BU Professor Part of Team That Defines New Bacterial Family
Repost from BU Newsroom story by Cris Hay-Merchant
Bellevue University Associate Professor John Kyndt collaborated with researchers at the University of Arizona and at GEOMAR Helmholtz Centre for Ocean Research in Kiel, Germany, and the team recently published a paper in Microorganisms defining the Halorhodospiraceae bacterial family.
“Being able to define a new bacterial family is like discovering a new breed of animal,” explained Dr. Kyndt, an Associate Professor of Microbiology, Nutrition and Sustainability. “It doesn’t happen a lot,” he said. The bacterial family the team classified – extremely halophilic, purple sulfur bacteria, to be specific – was first discovered in a sample of water from Summer Lake in Oregon state, but many members are found in African and Mongolian soda lakes.
The new bacterial family has potential use in industrial applications, Dr. Kyndt said. Enzymes from extremophilic bacteria play an important role in industrial processes, because they are stable at high temperature or extreme conditions that are used to produce and purify materials. For example, extremophilic enzymes are used in the synthesis of pharmaceuticals and cosmetics, or textile or paper processing.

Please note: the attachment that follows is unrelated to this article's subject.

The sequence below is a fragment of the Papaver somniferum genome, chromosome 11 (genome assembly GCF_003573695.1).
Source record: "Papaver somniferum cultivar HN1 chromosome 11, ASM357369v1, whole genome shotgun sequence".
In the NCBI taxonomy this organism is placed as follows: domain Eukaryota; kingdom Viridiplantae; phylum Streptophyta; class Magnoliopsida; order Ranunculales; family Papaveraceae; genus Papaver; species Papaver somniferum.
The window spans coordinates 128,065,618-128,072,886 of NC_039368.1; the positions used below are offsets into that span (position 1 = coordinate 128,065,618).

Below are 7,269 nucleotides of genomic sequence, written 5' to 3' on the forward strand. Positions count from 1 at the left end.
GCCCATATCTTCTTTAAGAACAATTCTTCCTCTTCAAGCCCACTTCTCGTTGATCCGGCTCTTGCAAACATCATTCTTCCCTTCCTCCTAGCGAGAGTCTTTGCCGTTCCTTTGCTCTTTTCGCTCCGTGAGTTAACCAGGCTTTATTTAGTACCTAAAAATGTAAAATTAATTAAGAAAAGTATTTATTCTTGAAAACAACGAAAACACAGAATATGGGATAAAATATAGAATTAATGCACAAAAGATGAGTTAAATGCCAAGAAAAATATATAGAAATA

“Being able to define a new bacterial family is like discovering a new breed of animal.”
Dr. John Kyndt, Associate Professor
Dr. Kyndt’s primary role in the research involved mapping and sequencing the genomes of the bacterial family. Sequencing the genomes is an essential part of building the bacterial family’s taxonomy. Bacterial taxonomy is used to classify different types of bacteria on the basis of their mutual similarity or evolutionary relatedness.
The research team was able to distinguish the new bacterial family from other bacterial families. According to Dr. Kyndt, the team’s work sets an important foundation for future research related to sustainable industrial processes.